Similar arguments apply in the case of class sizes. We know from extensive studies conducted all over the world that reducing class sizes generally leads to only small increases in student achievement. But teachers in most of these studies were given little support to take advantage of the teaching strategies that are possible with a smaller class. If educators teach a class of 15 in the same way that they teach a class of 30, it isn't surprising that student achievement doesn't improve much. As Peter Blatchford, my colleague at the UCL Institute of Education, has shown, smaller class sizes allow teachers to work in alternative ways - ways that are likely to be much more effective - but this happens only when a reduction in class size is accompanied by professional development.

Research can tell you only what was, not what could be. We take the findings as truth but the reality is much more complex.

2 Research is rarely clear enough to guide action

The second problem with applying research findings in practice is that although a strategy might improve learning on average, the effects can vary quite a bit in practice.

For example, the EEF's Teaching and Learning Toolkit indicates that providing feedback is one of the most effective ways to improve student achievement. In their review of almost a century of research on feedback, Avraham Kluger and Angelo DeNisi find that it does indeed produce substantial improvements in learning on average (bit.lyKlugerDeNisi). However, they also find that in 38 per cent of cases, feedback actually leads to worse performance - one of the most counter-intuitive results in all psychology.

So, telling teachers to give more feedback may improve learning, but unless we understand what kinds of feedback are effective, there is a real danger that teachers will give more of the type that actually lowers achievement.

In response to challenges such as this, researchers usually say that more research is needed (they would, wouldn't they?). And in the case of feedback, they have undertaken more research: they have tried to find out whether feedback is better given orally or in writing; whether it should be immediate or delayed, specific or general. But, as Kluger and DeNisi point out, these features of feedback are almost irrelevant. The only thing that matters about feedback is what the recipient does with it. And that, in turn, depends on the relationship between student and teacher.

Every teacher knows that the feedback that can make one student try harder can make another student, with a similar level of achievement, want to give up. To maximise the effect of feedback, teachers need to know their students. They need to know when to push and when to back off. And students need to trust their teachers. If a student feels a teacher doesn't have their best interests at heart - or doesn't know what they're talking about - they are unlikely to invest effort in taking the feedback on board.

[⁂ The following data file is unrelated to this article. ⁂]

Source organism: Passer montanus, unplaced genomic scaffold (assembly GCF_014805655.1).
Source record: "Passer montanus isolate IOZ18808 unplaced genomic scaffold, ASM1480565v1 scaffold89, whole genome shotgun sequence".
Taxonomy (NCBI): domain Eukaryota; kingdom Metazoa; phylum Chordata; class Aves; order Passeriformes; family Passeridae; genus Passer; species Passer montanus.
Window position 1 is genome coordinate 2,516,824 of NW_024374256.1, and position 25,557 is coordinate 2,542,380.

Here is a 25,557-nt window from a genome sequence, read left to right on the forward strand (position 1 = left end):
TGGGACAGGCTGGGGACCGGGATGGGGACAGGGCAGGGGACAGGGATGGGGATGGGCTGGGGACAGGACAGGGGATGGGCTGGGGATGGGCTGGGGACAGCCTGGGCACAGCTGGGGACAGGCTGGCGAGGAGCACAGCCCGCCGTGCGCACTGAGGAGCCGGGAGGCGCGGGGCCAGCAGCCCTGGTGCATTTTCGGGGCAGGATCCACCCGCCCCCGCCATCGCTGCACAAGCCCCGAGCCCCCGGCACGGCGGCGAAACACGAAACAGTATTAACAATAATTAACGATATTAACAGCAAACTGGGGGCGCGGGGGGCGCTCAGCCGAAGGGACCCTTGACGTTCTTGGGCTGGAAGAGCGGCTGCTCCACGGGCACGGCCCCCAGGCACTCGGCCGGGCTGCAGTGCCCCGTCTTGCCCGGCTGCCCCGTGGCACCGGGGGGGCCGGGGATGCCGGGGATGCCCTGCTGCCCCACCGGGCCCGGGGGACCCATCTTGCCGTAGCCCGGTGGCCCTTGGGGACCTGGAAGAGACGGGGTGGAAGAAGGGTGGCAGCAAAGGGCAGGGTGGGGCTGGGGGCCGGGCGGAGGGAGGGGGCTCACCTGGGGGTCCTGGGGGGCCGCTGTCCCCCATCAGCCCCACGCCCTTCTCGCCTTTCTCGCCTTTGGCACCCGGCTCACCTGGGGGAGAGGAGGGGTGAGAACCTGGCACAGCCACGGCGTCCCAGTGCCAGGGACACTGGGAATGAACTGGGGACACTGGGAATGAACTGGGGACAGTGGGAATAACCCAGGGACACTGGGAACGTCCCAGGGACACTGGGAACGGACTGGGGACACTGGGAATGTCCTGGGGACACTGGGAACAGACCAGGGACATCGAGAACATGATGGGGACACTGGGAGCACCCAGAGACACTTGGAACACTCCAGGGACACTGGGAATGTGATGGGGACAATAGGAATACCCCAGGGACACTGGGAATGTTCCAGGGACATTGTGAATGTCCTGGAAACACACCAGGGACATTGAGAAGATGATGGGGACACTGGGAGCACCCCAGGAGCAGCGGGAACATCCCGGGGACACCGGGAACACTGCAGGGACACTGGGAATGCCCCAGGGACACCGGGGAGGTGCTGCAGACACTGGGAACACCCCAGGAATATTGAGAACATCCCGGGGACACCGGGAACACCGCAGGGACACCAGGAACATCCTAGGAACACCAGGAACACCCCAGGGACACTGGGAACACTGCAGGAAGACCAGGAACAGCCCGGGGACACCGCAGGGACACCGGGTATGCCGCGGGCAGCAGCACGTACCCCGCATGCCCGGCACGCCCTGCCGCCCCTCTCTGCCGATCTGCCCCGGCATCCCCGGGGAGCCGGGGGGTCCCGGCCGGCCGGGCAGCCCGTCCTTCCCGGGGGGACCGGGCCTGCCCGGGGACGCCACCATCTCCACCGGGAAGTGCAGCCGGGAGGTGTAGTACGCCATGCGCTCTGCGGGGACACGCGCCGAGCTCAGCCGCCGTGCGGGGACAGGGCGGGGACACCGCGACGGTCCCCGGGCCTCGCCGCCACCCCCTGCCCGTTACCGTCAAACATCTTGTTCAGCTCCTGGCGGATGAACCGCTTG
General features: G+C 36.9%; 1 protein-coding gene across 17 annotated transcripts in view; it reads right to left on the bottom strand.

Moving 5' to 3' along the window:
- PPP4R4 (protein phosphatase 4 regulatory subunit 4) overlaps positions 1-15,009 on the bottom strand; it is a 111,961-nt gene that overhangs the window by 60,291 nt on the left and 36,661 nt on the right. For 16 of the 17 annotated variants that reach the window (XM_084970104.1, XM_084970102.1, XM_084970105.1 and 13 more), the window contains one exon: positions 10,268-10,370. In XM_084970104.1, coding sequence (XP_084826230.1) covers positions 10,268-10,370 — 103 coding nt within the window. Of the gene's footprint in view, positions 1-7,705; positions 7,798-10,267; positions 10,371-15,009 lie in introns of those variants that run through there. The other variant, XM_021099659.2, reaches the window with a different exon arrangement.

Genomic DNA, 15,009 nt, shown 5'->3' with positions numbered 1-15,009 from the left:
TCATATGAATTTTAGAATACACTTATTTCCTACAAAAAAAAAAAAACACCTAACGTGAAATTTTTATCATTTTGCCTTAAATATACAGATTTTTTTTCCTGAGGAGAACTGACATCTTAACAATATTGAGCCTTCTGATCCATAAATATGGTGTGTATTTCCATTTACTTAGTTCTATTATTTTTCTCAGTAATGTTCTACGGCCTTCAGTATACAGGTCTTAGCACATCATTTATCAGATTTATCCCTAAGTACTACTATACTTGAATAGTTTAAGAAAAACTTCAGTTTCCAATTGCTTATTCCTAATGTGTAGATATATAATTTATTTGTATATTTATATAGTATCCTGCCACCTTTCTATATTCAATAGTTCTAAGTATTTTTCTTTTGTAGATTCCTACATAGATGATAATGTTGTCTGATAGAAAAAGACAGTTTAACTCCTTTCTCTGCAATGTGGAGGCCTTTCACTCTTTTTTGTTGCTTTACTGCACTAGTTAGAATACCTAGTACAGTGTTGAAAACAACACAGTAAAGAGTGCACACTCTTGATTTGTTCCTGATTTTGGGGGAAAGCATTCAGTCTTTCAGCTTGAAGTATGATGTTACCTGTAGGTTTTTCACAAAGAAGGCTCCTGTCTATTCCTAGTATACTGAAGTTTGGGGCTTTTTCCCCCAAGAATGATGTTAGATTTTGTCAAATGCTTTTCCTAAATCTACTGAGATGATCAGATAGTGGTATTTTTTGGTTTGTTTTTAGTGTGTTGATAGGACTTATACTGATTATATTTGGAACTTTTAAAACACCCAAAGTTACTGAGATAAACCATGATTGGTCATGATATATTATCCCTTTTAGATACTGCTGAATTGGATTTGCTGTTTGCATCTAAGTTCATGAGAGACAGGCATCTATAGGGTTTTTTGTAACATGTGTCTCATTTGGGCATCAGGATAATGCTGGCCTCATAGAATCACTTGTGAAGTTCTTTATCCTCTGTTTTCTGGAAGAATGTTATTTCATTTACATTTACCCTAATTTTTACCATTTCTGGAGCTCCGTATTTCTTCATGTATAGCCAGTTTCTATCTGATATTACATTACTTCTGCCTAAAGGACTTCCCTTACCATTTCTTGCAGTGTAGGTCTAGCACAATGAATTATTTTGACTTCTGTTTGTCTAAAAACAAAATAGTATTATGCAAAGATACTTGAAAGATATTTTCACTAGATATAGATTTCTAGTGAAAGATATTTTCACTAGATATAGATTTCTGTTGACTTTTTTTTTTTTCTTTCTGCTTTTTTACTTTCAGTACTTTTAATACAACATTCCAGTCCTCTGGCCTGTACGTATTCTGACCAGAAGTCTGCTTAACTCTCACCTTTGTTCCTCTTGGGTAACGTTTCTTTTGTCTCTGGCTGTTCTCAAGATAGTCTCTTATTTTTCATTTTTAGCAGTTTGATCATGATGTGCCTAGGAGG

The problem is that hardly any of the thousands of studies of feedback conducted in the past hundred years have taken any account of the relationship between the donor and the recipient of feedback. Hence, whatever can be learned from these studies, it is highly unlikely that it will apply to schools, where teachers have continuing relationships with students.

Feedback is one area of many where this issue of practical application undermines the findings of research. There are no findings that will work for every teacher in every situation.

Underpinning all these issues is the fact that we have got our central question wrong. Politicians and educators want to find "what works". But the simple truth is that, in education, everything works somewhere and nothing works everywhere.

A much better question is: under what circumstances does this work? Perhaps one day we will have a way of describing school settings in such detail that we can say, for example, that if a certain set of conditions are met then grouping students by ability is the best thing to do, but if these conditions are not met then it is better to teach in mixed-ability groups. Sounds great, right?

But think about the three schools nearest to you, as well as your own. Try to define them and to come up with the conditions you would stipulate. You will quickly find that the complexity of schools, and the fact that they are full of unpredictable humans, means this utopian vision of context-tailored research is a mirage.

This does not mean research is irrelevant, but it does mean we have to look at other ways of improving the profession. The best way to become a more effective teaching body is to build and trust the "practical wisdom" of teachers. Of course, this expertise is likely to be improved by knowledge of any relevant research that has been carried out, but we can't rely on that research alone.

Hence, one of the characteristics of expertise is knowing when to follow the rules and when to break them - when to ignore the research. Experts are able to recognise deep and meaningful patterns in what they see and to quickly identify appropriate courses of action. But they are rarely able to articulate how they do this. As academic Michael Polanyi said, "We can know more than we can tell."